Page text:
RDA Murraylands and Riverland region
About the area
ABS ERP 2017
Health Care and Social Assistance
Berri is thought to be named from an Aboriginal word meaning "a wide bend in the river". Barmera is thought to be named from an Aboriginal word meaning “lake” or “place of king spears”.
Location and boundaries
The Berri Barmera Council area is located in the Riverland Region of South Australia, about 230 kilometres north-east of the Adelaide CBD. The Berri Barmera Council area is bounded by Unincorporated South Australia in the north, the Renmark Paringa Council area in the east, the District Council of Loxton Waikerie area in the south-east, Unincorporated South Australia in the south-west, and the District Council of Loxton Waikerie area in the west.
The Berri Barmera Council area includes the localities of Barmera, Berri, Cobdogla, Glossop, Katarapko, Loveday, Monash (part), Overland Corner (part) and Winkie.
The Berri Barmera Council area is predominantly rural, with small townships at Barmera and Berri, and smaller settlements at Cobdogla, Glossop and Loveday. Land is used largely for horticulture and viticulture, particularly citrus, fruit and grape growing. The Council area encompasses a total land area of about 480 square kilometres.
The Berri Barmera Council area is served by the Sturt Highway.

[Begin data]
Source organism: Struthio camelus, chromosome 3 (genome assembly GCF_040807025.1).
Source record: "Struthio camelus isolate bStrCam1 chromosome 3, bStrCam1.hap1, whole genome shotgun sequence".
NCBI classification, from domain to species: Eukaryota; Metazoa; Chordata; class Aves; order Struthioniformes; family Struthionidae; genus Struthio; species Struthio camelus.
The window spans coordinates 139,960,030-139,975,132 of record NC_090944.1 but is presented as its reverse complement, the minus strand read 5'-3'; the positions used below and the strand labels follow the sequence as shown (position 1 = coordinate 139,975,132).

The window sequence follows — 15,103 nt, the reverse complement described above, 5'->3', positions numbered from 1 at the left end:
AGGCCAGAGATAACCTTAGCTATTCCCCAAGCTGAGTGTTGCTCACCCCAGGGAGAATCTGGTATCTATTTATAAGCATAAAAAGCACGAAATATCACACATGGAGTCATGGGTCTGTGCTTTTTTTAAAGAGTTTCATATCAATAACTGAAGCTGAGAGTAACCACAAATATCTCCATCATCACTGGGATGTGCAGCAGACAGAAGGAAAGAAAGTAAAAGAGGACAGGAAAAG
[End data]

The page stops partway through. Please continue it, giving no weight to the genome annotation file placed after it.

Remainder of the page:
European settlement of the area dates from the late 1830s, although population was minimal until the 1850s, with land used mainly for grazing. Growth took place during the early 1900s, spurred by the establishment of the Berri Irrigation Area in 1921, the opening of the railway line in 1928, and soldier settlement after the war. Fruit growing and viticulture became important industries. An Internment Camp was established at Loveday in 1941, housing up to 5,400 internees and prisoners of war and 1,500 Australian Military personnel, until its closure in 1946. Growth continued from the post-war years, with the population of the Council area rising to about 7,700 in 1961 and then to about 10,900 in 1986. The population was relatively stable during the 1990s, and then declined slightly, falling from about 11,200 in 2001 to about 10,500 in 2011.
The original inhabitants of the Berri Barmera Council area were the Ngarrindjeri Aboriginal people.